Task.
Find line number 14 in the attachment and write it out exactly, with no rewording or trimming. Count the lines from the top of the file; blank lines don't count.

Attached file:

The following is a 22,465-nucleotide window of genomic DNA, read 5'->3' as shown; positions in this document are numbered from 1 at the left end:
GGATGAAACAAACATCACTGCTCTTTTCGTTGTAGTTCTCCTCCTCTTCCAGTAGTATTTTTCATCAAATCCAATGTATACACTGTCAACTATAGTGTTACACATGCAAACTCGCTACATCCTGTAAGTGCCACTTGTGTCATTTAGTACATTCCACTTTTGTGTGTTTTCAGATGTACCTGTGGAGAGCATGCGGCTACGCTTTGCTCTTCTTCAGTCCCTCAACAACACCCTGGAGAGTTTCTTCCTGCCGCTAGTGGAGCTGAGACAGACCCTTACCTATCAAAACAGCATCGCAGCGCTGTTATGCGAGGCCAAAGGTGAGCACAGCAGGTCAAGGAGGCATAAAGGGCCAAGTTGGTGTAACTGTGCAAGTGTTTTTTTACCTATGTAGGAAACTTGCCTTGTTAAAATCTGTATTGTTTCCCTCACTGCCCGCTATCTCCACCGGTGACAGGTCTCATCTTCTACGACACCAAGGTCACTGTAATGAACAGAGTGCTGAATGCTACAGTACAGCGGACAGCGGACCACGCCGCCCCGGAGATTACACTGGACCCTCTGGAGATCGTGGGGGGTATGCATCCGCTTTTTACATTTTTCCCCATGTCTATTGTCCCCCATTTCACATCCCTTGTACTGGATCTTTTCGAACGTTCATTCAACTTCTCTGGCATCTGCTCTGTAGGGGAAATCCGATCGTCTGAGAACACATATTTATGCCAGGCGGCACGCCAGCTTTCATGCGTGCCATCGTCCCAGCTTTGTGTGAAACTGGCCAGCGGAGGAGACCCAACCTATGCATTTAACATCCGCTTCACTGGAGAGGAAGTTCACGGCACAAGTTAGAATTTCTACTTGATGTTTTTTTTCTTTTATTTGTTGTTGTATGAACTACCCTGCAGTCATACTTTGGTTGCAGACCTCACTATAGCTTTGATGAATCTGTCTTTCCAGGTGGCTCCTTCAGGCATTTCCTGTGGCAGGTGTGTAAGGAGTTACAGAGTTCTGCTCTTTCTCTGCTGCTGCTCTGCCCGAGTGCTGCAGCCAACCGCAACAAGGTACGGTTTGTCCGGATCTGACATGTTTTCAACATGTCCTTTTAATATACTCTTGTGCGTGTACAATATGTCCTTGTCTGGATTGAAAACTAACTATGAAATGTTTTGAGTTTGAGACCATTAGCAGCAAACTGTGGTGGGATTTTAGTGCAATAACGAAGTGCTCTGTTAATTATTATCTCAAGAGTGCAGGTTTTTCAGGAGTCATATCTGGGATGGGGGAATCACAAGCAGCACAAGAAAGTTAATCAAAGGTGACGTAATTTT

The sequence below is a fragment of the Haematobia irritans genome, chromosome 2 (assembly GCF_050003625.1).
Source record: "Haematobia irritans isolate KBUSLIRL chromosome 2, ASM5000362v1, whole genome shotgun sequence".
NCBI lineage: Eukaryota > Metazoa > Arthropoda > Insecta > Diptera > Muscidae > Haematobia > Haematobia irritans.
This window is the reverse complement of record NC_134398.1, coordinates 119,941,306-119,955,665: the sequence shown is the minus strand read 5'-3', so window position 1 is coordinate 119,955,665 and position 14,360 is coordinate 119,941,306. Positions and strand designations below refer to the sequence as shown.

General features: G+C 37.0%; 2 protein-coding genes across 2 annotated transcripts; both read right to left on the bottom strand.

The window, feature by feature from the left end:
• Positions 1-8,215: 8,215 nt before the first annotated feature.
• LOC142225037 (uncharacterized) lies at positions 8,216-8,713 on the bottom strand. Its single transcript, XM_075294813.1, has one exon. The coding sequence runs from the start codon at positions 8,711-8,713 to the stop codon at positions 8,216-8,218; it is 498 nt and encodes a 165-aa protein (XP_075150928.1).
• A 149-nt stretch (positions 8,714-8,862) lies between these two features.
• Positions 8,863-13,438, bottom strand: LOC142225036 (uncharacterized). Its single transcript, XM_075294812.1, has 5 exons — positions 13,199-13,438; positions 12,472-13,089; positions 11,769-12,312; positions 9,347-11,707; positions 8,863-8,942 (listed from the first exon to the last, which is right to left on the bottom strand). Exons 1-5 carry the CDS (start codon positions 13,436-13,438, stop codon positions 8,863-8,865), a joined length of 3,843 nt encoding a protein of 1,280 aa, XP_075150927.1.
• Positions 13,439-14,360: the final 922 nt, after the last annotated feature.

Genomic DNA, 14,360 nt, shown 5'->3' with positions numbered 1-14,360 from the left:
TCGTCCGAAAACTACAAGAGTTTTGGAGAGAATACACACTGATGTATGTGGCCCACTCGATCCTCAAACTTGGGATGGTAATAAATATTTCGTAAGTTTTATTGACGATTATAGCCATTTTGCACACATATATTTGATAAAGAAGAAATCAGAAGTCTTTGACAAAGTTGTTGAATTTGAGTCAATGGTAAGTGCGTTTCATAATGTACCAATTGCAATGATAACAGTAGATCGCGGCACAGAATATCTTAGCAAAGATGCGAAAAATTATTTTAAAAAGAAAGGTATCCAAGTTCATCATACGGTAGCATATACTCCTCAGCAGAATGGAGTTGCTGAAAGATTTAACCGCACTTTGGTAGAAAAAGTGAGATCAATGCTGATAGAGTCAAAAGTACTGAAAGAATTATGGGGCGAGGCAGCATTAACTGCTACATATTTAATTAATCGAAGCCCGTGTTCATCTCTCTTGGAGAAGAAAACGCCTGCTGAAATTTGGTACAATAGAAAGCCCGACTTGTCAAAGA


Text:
Genomic DNA, 14,360 nt, shown 5'->3' with positions numbered 1-14,360 from the left: